By my calculation, of the 153M ATOMs that voted on Cosmos Hub 3 Upgrade Proposal D, 0.55% of those votes came directly from 14 token-holders (and one token-holder accounted for 76% of that). Thanks to Yannick for prompting me to point this out!

Since token-holders tend to be passive in token-based voting, and validator voting overrides are rare, Cosmos validators are the de facto executives of each proposal to change the network.

But governance is only signalling..

Currently, governance only has the power to signal changes to the network. The Cosmos Hub, still being in its infancy, relies upon its primary developer, All in Bits, which is contracted by the Interchain Foundation to implement and release changes to the Hub’s software. For now, voting power signals the right for the network’s software to be changed (or not changed) in a certain way, and All in Bits has the power to change that software, and the validators have the power to run that software (or not).

All in Bits has the power to ignore what’s signalled by governance and to release different software, but that would undermine a fundamental assumption of what we have come to expect about how the Cosmos Hub works. Some validators may choose not to run that software, and it would damage All in Bits’ reputation and the legitimacy of their role as protocol developers for the Hub.

Similarly, validators have the power to run a different version of the software than what is signalled by governance, but this would result in a hard fork, and could leave some validators stranded on a minority fork.

So in summary, a successful proposal is currently no more than a signal that is used to co-ordinate action, based on the assumption that everyone involved will honour the outcome of the vote. And that’s powerful. But we can expect more than just signalling.

Governance Power Will Include Enactment

Cosmos Hub 3 will introduce two key new governance features that will lend new power to voting.

Community pool spending

Currently there are ~190k ATOMs in the community pool, according to Hubble. Following the Cosmos Hub 3 upgrade, ‘community pool spending’ via governance proposals will be enabled. This means that we can directly fund Cosmos goods that benefit the entire network the same way we fund the security of the network (via inflation). Keep in mind that governance voting power will directly decide and enforce which proposals get funded.

On-chain parameter changes

The second feature pushes us beyond signalling, and enables us to fine tune how the network runs without disrupting it. Successful proposals will modify on-chain parameters without halting or forking the network. What kinds of changes could proposals trigger?

The inflation rate, the slashing parameters (either penalty or threshold), reward distribution amounts, governance parameters (eg. quorum), the unbonding period–these are some of the many impactful parameters that will soon be eligible to be changed by decisions enacted via governance voting power.


Call to Research:
Should we separate Cosmos governance from validator security?

Now that we know we’re vulnerable, we should do something about it. What should we do?

Time for a governance proposal

First, we should signal that we agree there’s a problem, and that it deserves attention. That can be done via governance proposal. Perhaps we’ll want to signal that the Interchain Foundation (ICF) should dedicate resources to researchers willing to undertake solving this problem. Research could also be funded by the community pool.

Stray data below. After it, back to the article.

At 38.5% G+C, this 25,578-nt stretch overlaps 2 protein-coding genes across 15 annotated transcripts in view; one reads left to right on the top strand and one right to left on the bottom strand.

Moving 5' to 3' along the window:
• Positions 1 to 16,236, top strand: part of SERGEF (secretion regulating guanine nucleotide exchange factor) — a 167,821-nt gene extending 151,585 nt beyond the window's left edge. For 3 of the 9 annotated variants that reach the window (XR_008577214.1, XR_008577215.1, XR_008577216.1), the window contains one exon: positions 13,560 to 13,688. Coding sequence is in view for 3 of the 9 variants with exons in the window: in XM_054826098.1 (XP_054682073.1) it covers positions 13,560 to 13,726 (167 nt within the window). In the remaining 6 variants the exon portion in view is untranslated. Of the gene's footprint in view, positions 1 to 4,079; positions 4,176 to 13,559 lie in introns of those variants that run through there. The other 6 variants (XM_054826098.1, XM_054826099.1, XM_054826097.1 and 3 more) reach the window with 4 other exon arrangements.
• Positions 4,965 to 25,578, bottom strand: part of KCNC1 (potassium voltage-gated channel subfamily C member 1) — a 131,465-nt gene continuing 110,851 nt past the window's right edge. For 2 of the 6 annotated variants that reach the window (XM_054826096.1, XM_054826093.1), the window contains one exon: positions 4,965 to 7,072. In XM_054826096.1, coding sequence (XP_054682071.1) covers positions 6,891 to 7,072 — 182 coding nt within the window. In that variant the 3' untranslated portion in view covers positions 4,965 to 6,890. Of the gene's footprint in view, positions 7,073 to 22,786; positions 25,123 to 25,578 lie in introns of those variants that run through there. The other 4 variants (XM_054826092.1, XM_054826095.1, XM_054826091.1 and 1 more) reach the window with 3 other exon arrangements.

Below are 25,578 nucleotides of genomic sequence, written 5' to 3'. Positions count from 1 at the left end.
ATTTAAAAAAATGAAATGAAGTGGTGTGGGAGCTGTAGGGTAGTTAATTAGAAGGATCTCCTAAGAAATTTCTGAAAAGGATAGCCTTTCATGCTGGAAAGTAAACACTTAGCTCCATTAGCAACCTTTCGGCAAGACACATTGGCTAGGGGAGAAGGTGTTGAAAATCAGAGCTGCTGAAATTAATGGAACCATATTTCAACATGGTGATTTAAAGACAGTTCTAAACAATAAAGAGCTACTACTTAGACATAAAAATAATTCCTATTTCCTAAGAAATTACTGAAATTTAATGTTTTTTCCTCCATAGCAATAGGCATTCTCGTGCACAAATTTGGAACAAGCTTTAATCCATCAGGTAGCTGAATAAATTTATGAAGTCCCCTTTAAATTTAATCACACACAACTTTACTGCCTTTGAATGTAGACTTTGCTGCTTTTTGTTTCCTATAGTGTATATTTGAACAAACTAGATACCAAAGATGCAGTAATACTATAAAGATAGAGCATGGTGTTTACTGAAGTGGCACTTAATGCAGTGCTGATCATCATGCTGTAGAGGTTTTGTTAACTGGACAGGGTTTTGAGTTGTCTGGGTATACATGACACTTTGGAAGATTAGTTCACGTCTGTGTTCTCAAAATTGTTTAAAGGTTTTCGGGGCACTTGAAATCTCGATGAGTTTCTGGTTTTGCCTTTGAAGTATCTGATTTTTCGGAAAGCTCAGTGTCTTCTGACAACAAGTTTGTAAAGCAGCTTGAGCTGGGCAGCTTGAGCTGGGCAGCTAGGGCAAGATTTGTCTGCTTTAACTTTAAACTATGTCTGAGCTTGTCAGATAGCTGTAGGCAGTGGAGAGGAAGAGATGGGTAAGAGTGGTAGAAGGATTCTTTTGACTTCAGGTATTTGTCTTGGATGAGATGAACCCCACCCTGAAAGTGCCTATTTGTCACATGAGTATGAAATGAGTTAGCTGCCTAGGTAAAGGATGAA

It’s Our Cosmos

Next, we should think about what we like about the current system. For example, validators tend to be vigilant, which is convenient, because attention is necessary for good governance, and token-holders seem to be passive. But that doesn’t mean that validators’ values are ideally aligned with the values of the network and the other stakeholders.

Perhaps there’s an opportunity to better distribute governance power.

We’ll want to think about how to solve this problem as stakeholders. What kind of role is best for representing stakeholders? Experts should only tell us how something may work, not what we should value.

Token-holders cannot be expected to pay attention to every proposal, can they? In that case they’ll need representation. If not validators by default, then who is best suited to represent token-holders for governance decisions? Perhaps this could be a dedicated role that anyone, including validators, can participate in. Token-holders could delegate their vote to a representative, in what’s called a liquid democracy.

Rather than unbundle governance from validators, perhaps there’s an opportunity to incentivize or productize token-holder voting.

If our system was designed to make good voting decisions a worthwhile activity, perhaps we would see more token-holder voting overrides. Thanks to Doug Petkanics (Livepeer Inc.) for pointing this out!

Perhaps there’s an in-between solution.

What if governance power could could be delegated separately from stake? In this case I could stake with one validator and have another validator vote on governance proposals on my behalf. Thanks to Sunny Aggarwal (All in Bits) for offering this idea!

Be careful what you select for

A liquid democracy is susceptible to capture via vote-buying. A design alternative to a bundled validator role should be well-researched and considered, with feedback from all stakeholders. Be wary of any claims of this being a simple problem to solve.

Sunny and Doug both pointed this out: decoupling governance from validators likely won’t solve consensus power centralization. I think it should help, but we’ll still want to research ways to improve consensus decentralization. I find proportional bond and unbond times (relative to consensus power) attractive.

How do we want the Cosmos Hub to evolve?

Our design decisions drive the success and failure of competing growth strategies in the Cosmos ecosystem, as well as the behaviours and attention of network participants. Ultimately, design decisions will determine which entities participate in our network, how they participate, and to what extent they participate.

I’m looking forward to helping to make Cosmos a better network for all of its stakeholders. Let’s work together on the Cosmos forum to solve this problem. Special thanks to Doug Petkanics, Sunny Aggarwal, and Jae Kwon for thoughtful feedback.


Hopefully you found this useful. Feedback is always welcome! I’m on Twitter.